2. Fair Congo received communication from local civil society members that there were concerns over the targeting of Fair Congo operations due to influence from a local illicit actor by the use of state security forces and state tax offices. The civil society also stated that the Chief of Party (COP) of a newly Donor1-funded program, was affiliated with this actor demonstrating a clear conflict of interest.
      3. Fair Congo sent an email to Donor1 about DFP4 stating that we were aware of their engagements with illicit actors and requested a formal meeting. We believe the Chief of Party of the Donor1-funded program discussed our allegations against her with her illicit actor friend who then in turn ramped up his efforts to harass Fair Congo through his accomplices in the local state security service putting Fair Congo staff at risk. DFP4 program staff confirmed that they were in communication with the illicit actor that we had been warned about. They further confirmed, during a conference call, that the COP was “a personal friend” of this illicit actor. Donor1 did not provide an appropriate response to our formal complaint, and to date, we do not know about any investigation completed of this conflict of interest. We provided copies of reports of misconduct within Donor1 program, as well as the direct corruption we were facing due to that corruption, and as well as the threats to our staff. US Department of State, through the local embassy, provided Fair Congo further details on the illicit actor and expressed their lack of surprise regarding the COP involved. USDoS further warned Fair Congo of the illicit actors connections to the Allied Democratic Forces (ADF) a known terrorist group, and their suspicion of several assassinations that they believed he had arranged targeting local civil society actors.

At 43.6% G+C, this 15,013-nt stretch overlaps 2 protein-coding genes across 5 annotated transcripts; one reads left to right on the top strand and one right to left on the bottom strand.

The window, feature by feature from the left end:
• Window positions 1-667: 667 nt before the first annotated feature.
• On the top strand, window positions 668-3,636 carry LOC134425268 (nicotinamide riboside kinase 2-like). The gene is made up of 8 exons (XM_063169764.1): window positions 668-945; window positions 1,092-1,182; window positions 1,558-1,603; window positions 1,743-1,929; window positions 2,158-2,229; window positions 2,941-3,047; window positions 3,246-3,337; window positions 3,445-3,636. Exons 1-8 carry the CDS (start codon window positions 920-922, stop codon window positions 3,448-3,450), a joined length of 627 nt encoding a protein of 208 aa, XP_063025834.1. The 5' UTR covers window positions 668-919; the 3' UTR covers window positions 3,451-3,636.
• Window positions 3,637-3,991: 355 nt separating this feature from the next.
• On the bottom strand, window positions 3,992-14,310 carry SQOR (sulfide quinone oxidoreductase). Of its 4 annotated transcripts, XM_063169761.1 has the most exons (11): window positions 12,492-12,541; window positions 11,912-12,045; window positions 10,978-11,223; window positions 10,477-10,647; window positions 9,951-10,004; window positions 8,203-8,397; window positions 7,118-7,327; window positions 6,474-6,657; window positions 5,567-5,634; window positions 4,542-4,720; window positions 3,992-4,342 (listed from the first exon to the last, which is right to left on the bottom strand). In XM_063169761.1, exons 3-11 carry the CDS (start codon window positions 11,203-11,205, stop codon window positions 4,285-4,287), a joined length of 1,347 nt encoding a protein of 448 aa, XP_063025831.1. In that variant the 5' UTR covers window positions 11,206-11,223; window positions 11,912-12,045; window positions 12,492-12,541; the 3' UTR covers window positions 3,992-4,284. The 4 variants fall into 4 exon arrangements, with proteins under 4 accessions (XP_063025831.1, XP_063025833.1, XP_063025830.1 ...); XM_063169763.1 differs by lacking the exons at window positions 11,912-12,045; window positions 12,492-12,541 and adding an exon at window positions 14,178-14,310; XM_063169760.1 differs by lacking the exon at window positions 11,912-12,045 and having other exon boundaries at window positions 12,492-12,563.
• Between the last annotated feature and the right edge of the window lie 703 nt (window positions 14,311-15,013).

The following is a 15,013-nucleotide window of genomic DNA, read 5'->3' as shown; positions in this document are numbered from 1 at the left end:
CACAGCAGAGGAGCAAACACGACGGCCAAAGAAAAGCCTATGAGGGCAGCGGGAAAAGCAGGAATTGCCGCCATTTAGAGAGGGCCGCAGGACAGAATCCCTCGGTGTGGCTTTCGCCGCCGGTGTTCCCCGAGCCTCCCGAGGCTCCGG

Month: December – June 2020 Location:

      1. Retaliation against whistleblower

Donor1 and their implementing partner attempted to facilitate support for two known illicit actors, including one accused previously of money laundering and misuse of state funds and whose financing came from someone in the UN sanctions list.



Month: April – September / Location: Beni, DRC

      1. New taxes, blocked exports

April: September / Location: Beni, DRC

      1. New taxes, blocked exports

     ASM Gold

Month: September / Location: Bukavu, DRC